That common table structure led us to develop a simple CRUD repository.  Create, Update and Delete were trivial, as was retrieving by ID.  Querying was harder, since it required either storing the queryable properties separately, or digging into the XML blob.  All doable, but not as simple as we wanted.

    As a major news organization, it is, alas, a newsworthy event if one of our sites goes down even for a few minutes.  So our sites run in multiple datacenters, and our ops team requires complete redundancy within each data center.  We have sets of servers called "pods".  Each is a small, but complete, production environment.  During normal maintenance and deployments (a couple times a day), we can take a pod offline and still be running live out of all the data centers.  That requires our data to be redundant also - each pod has a copy of all the live data.

    Sql Server provides excellent replication and high availability features.  However, we were trying hard to build a system that could be run on commodity hardware and scale out, not up.  We wanted to avoid clustering, SANs and other solutions that require extensive setup, care and feeding by our Ops team.  We wanted teams to be able to quickly spin up a test environment that looked a lot like production.

    For those reasons, we decided to use our service bus to synchronize data across the various databases in multiple data centers.  When a pod is taken offline, data synchronization messages start queuing up.  When the pod is brought back online, the messages are handled and the pod's data is up to date before it starts receiving live requests.

    That works fine, though it has some issues.  To reduce concurrency conflicts, at any given time, one pod is designated as the write-master for each application that is doing writes.  We deploy multiple times a day, and we need to change the write-masters each time.  We need a tool to re-sync pods when the inevitable problems occur or when we bring a new pod online.  These were the tradeoffs we made when deciding to roll our own replication.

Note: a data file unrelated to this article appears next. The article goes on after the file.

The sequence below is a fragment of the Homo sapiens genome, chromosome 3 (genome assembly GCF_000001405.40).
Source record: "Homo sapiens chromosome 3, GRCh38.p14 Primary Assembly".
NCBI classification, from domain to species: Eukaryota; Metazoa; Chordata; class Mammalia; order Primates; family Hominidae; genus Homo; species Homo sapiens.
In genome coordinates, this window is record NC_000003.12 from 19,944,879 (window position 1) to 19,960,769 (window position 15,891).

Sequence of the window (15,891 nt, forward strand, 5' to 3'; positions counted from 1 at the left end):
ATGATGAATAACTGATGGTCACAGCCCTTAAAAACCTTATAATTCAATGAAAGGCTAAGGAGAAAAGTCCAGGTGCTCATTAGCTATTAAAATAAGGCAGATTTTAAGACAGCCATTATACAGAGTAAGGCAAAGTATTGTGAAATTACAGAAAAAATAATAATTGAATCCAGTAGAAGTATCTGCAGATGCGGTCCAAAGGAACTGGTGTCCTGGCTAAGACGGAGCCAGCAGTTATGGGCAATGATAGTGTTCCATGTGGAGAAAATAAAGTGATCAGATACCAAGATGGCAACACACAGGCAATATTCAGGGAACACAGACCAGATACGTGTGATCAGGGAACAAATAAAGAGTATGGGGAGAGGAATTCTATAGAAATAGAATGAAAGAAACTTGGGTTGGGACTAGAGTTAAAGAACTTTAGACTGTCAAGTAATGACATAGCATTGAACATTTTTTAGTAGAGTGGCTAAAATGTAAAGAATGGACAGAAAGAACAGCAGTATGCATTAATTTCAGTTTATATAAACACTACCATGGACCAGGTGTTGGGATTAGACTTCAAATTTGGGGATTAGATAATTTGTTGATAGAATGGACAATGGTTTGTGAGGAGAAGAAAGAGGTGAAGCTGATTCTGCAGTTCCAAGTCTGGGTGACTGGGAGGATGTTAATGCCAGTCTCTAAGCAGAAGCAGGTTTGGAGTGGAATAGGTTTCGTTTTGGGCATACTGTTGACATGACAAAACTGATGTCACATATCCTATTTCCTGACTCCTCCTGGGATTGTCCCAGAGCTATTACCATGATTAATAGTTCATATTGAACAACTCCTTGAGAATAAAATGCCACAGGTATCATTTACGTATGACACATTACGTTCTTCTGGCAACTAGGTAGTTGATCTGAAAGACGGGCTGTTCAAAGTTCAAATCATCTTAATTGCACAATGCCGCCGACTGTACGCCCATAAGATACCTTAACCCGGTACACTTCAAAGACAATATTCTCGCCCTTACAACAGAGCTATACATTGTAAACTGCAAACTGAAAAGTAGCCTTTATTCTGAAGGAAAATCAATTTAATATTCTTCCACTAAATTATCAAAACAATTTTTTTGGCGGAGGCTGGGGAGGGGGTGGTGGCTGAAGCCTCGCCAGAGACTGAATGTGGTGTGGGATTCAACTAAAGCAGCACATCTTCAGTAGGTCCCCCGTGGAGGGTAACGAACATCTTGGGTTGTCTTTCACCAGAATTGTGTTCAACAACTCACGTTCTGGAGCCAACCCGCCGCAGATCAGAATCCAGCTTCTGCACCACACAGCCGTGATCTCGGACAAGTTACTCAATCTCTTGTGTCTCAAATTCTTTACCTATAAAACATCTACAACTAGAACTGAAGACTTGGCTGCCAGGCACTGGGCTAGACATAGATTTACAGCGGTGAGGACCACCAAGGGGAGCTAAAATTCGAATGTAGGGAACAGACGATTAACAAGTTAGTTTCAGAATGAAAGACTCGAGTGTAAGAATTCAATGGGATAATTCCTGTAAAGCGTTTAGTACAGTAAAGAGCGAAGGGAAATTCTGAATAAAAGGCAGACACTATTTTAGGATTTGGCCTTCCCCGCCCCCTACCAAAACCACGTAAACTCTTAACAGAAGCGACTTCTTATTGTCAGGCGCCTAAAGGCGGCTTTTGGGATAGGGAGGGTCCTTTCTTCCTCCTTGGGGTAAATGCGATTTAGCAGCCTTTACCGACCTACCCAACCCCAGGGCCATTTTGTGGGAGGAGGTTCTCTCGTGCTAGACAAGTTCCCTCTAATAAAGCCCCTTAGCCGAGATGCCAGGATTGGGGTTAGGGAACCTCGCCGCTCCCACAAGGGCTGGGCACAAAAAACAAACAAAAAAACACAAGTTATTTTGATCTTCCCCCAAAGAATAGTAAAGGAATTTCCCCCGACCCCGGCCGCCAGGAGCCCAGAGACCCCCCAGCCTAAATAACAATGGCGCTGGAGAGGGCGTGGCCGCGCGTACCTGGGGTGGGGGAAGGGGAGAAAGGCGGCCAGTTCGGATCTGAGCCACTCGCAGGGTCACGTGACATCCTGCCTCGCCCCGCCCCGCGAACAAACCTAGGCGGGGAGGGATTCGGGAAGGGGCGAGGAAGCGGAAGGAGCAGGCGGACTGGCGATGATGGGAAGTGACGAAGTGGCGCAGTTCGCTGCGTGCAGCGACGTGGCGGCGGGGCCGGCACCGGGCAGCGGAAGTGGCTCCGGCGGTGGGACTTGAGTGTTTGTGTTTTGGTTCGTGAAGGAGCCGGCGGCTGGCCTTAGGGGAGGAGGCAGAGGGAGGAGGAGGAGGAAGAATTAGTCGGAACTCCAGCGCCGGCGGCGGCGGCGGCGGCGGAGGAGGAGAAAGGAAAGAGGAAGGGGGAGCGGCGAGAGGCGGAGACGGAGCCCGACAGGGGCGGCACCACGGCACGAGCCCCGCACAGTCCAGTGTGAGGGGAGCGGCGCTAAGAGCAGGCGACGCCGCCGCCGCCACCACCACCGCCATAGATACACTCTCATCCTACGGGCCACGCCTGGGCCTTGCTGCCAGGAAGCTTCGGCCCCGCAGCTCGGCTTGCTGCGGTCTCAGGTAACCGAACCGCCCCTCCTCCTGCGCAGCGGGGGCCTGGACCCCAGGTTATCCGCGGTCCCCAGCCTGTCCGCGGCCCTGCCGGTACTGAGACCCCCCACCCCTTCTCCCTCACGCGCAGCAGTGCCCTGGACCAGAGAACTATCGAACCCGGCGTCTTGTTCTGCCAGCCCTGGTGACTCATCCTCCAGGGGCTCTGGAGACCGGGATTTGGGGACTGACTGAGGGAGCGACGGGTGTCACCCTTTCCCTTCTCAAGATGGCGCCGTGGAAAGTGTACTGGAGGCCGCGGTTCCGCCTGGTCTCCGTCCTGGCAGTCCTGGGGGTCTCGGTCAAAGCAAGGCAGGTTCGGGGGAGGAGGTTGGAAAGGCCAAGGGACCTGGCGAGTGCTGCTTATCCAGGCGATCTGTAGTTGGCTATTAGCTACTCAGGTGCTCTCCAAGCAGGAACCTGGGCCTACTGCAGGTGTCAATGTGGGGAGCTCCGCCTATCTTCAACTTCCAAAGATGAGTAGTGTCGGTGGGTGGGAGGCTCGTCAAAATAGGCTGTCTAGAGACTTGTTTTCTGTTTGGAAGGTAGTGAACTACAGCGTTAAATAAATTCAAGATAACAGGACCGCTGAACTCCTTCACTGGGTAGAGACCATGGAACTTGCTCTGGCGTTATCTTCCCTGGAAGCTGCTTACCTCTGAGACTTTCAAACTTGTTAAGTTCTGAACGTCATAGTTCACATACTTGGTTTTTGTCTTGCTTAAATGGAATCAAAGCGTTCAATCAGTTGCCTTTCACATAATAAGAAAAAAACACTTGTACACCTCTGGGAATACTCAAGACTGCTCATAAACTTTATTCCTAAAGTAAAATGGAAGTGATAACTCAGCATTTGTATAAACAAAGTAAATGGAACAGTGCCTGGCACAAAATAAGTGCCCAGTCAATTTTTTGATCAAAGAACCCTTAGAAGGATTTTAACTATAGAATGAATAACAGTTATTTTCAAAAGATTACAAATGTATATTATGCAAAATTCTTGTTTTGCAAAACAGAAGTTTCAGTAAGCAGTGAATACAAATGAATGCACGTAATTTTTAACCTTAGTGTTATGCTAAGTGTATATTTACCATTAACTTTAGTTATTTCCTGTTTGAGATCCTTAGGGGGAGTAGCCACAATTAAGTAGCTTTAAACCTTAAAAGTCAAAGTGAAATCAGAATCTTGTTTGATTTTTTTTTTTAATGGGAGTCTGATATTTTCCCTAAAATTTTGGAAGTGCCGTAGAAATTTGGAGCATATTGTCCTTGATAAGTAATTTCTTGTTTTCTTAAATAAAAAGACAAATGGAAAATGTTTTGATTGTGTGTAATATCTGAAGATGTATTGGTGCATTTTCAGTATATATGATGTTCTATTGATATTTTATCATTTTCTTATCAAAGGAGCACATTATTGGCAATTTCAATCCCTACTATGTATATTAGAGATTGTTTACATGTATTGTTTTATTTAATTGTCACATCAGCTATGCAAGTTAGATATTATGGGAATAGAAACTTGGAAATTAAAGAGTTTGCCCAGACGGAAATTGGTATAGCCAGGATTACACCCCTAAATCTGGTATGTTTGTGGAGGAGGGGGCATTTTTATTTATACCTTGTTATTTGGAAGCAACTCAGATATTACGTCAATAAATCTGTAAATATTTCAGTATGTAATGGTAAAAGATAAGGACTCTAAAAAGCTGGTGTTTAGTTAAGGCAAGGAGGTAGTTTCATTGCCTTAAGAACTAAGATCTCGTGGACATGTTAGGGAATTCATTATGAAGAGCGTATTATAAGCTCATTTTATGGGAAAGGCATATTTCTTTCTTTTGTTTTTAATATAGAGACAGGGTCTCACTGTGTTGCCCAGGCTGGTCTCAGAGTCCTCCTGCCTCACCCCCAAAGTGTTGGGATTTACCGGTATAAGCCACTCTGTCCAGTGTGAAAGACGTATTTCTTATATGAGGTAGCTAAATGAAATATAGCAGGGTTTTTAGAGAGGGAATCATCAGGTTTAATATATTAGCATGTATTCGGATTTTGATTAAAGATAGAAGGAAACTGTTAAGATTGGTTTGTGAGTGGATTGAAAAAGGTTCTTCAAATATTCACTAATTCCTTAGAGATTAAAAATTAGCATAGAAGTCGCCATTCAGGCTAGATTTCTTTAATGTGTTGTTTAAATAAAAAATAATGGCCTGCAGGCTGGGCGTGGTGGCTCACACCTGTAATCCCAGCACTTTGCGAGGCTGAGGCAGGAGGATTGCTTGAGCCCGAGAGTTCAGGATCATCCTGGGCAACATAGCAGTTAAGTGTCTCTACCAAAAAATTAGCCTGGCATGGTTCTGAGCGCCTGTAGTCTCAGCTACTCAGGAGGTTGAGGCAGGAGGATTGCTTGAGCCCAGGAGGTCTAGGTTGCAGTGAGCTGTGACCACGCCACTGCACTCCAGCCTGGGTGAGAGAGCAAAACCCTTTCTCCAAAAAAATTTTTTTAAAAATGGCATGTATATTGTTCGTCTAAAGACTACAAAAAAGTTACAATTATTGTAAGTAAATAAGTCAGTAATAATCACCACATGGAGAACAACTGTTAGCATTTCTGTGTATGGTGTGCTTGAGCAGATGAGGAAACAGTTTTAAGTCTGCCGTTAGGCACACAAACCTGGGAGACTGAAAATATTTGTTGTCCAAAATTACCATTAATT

• Raven DB: Lessons Learned: Caching Contexts

    Caching

    When you talk about caching in terms of the the full web application stack, you've typically got the following layers:

    • Browser cache
    • CDN cache
    • Application output cache
    • Data cache

    However, in a application leveraging Raven DB, the last layer actually gets split up into two layers.

    Some Background

    The way Raven DB operates is by having the client generate HTTP requests, which are sent across the wire to the server. Therefor, the same standard caching mechanisms that HTTP provides are present. This means, that if a request is made, and Raven DB thinks the data hasn't changed since the last time you requested that same data, then the server responds with HTTP 304 Not Modified, instructing the raven client to continue to use what it got last time.

    using (var session = store.OpenSession())
    {
        //if the server doesnt have anything different from the last time this was requested,
        //it wont do any processing, and just return HTTP 304 Not Modified to the client. the
        //client will then use what it got last time.
        var foo = session.Load("foos/123");
    }
    

    So the first layer of the data cache, you get for free out of the box with Raven. Fortunately the second layer is available as well, if your application needs it.

    Aggressive Data Caching